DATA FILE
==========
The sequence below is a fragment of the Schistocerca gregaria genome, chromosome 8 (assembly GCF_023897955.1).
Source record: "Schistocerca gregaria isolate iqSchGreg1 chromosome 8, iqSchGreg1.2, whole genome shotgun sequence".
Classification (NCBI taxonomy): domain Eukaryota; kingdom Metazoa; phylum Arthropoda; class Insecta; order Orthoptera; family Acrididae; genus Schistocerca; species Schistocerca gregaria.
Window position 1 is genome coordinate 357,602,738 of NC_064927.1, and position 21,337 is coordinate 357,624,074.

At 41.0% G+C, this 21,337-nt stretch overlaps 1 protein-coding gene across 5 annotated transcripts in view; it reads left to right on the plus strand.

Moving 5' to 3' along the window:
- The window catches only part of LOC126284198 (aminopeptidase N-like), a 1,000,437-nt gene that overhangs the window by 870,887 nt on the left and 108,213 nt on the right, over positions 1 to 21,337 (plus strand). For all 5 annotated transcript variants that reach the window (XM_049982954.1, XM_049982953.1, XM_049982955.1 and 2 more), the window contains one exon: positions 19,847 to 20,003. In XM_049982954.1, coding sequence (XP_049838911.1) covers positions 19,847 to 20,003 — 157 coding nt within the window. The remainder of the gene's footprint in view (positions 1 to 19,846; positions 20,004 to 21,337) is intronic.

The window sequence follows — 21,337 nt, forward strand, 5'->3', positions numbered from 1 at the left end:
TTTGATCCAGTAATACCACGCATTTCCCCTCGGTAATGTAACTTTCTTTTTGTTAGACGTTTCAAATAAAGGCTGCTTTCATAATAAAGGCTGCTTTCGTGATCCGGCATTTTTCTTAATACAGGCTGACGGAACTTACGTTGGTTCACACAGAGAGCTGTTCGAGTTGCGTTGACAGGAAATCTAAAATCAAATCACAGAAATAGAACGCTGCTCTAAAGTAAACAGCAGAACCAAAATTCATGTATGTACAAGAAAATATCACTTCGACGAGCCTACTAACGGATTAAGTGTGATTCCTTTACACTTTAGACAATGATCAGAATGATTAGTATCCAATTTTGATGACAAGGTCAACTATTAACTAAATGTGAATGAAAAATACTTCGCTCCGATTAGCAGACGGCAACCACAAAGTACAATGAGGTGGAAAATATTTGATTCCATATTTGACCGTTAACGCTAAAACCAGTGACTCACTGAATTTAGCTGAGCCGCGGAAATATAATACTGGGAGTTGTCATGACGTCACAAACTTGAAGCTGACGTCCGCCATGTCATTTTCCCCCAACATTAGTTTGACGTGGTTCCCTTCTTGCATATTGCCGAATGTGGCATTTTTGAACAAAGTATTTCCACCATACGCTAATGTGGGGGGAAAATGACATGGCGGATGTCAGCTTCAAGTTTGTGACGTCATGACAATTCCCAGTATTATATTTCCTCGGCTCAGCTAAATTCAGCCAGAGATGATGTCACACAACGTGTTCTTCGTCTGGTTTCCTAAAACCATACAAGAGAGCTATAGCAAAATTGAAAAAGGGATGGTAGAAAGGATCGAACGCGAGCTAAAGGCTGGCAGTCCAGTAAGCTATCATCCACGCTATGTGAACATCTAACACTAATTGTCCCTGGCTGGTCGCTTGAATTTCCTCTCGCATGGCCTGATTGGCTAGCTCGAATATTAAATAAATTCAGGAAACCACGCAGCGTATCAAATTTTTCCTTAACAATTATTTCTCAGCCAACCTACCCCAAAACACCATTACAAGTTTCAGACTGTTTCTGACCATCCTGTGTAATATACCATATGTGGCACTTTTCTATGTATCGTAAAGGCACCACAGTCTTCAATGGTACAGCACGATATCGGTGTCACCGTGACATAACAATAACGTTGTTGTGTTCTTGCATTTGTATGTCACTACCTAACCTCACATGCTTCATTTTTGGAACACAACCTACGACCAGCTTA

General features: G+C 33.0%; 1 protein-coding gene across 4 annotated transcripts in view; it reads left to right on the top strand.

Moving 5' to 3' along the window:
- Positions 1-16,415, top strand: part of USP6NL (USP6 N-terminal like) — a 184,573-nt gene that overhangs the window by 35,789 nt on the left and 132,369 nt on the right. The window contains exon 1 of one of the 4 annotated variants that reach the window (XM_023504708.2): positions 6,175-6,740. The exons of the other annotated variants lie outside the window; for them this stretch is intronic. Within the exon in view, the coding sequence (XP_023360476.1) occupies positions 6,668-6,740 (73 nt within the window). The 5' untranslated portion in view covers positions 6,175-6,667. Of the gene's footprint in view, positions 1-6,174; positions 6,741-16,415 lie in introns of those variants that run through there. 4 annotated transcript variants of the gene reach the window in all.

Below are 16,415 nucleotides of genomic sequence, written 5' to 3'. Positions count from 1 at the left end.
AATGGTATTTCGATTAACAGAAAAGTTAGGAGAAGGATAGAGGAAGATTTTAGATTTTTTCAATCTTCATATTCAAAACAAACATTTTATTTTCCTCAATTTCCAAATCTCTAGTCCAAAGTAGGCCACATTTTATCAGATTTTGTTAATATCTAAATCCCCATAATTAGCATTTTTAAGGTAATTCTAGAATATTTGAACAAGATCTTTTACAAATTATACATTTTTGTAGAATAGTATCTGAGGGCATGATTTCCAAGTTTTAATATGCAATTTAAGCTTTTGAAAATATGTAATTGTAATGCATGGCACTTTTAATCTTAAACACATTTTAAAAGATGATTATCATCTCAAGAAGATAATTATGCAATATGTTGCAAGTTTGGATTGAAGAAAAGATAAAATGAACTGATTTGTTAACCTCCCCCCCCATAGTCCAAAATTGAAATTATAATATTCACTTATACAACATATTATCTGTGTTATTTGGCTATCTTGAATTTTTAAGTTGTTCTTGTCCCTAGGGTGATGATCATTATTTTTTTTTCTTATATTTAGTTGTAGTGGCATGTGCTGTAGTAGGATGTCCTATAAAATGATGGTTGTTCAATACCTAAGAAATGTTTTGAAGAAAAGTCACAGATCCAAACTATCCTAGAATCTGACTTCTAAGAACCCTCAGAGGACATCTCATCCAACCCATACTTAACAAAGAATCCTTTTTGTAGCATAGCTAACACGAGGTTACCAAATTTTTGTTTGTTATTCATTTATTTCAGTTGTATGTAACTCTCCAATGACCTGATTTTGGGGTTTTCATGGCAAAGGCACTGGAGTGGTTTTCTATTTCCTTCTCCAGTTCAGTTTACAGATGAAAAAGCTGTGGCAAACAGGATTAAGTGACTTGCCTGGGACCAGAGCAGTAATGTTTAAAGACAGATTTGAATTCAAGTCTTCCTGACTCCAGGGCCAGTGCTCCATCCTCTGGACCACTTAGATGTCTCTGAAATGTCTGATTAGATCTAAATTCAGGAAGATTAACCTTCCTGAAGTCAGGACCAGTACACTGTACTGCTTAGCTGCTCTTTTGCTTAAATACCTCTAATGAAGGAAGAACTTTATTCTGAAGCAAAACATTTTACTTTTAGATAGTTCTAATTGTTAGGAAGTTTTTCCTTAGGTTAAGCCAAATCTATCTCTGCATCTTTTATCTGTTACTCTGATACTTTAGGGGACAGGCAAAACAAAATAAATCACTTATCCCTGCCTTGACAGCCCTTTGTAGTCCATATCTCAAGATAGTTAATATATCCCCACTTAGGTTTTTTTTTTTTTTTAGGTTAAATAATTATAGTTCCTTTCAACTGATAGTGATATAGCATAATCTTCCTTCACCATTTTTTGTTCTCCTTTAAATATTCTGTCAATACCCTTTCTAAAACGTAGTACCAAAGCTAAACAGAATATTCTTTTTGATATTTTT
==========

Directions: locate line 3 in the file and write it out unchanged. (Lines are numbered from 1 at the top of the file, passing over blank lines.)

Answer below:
Classification (NCBI taxonomy): domain Eukaryota; kingdom Metazoa; phylum Arthropoda; class Insecta; order Orthoptera; family Acrididae; genus Schistocerca; species Schistocerca gregaria.